Dissecting Data Breaches: Guard Your Devices Well
In late September I published my research paper titled Follow the Data: Dissecting Data Breaches and Debunking the Myths that delved deep into the causes behind data breaches. The goal of the paper was to provide a thorough analysis of data breaches so businesses and organizations could better understand the problem and learn how to defend against them.
Since then I have received a lot of feedback about the paper. More than one person has asked me: Why are so many data breaches caused by device loss or physical record theft? This is a very important question. Physical loss of data (both in electronic and non-electronic forms) accounts for more than half of all incidents that we observed.
Figure 1. Reasons behind data loss incidents
Physical loss of data can take a variety of forms. Devices (e.g. desktop PCs, laptops, tablets, smartphones) or storage media (e.g. portable hard drives, USB thumb drives, optical media) might be misplaced, lost by unwitting employees, or stolen by thieves. Short of handcuffing these items to the employees, preventing this kind of threat is extremely difficult.
There is no one industry that was hardest hit by loss or theft: it was observed happening in all industries that we studied in the paper. Majority of these losses can be attributed to either acts of negligence or crimes of convenience: a street criminal steals a laptop with no awareness of what is on it. Even if the items stolen have a small resale value (such as hard drives and thumb drives), they are still targets of opportunity for petty thieves. High-level executives may face targeted thefts of their devices, but by volume those attacks are dwarfed by breaches from everyday loss or theft.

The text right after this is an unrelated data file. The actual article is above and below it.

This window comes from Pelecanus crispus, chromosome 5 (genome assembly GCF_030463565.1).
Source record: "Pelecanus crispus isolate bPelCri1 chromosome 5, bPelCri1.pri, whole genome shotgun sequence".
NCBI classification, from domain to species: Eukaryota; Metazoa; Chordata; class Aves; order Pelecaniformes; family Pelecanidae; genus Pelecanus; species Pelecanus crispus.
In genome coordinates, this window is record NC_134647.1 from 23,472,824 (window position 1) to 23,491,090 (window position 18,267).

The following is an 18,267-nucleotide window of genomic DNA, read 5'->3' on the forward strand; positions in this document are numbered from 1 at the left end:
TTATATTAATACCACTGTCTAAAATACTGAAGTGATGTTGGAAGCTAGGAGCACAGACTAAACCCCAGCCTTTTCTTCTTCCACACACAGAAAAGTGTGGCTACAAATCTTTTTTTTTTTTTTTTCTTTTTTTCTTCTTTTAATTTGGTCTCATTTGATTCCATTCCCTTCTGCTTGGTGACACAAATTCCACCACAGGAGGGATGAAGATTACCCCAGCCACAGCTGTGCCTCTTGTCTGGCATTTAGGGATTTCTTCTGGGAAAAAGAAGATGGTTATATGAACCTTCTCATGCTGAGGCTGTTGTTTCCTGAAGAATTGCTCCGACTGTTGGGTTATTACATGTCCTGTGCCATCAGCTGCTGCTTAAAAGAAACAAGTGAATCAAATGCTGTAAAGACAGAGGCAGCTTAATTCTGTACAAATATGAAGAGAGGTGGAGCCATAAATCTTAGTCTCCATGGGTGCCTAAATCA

Physical loss is a sizable chunk of the data loss problem. Online data breaches may be more damaging and grabs headlines, but physical losses are more frequent. So how can an organization cope with this problem?
Some attempts to reduce physical losses wouldn’t hurt. Besides reminders to employees to take care of their devices, technology can also help. Wireless tags (powered by Bluetooth or NFC technology) are available that can help users keep track of multiple devices that they usually have around them at any given time. These would alert the user if the tag gets too far away from a master device, usually a smartphone running an app which monitors the proximity of the tag.
If a device is lost, then steps should be taken to ensure that device loss does not become data loss. Fortunately security best practices can help. Devices that are properly configured with strong authentication (such as passwords or biometrics) will prevent thieves from accessing the stored data if the device has been stolen. Similarly disk encryption will also prevent sensitive data access by the attacker.
Mobile-connected devices should have location services and remote management enabled, so that their location can be tracked and if required the device can be remotely wiped. Procedures should also be in place so IT departments can change authentication credentials and encryption keys if needed.
Device loss is a significant part of the entire data breach problem, but with the right steps it can be managed. More analysis and details about data breaches can be found in our Follow the Data: Dissecting Data Breaches and Debunking the Myths page.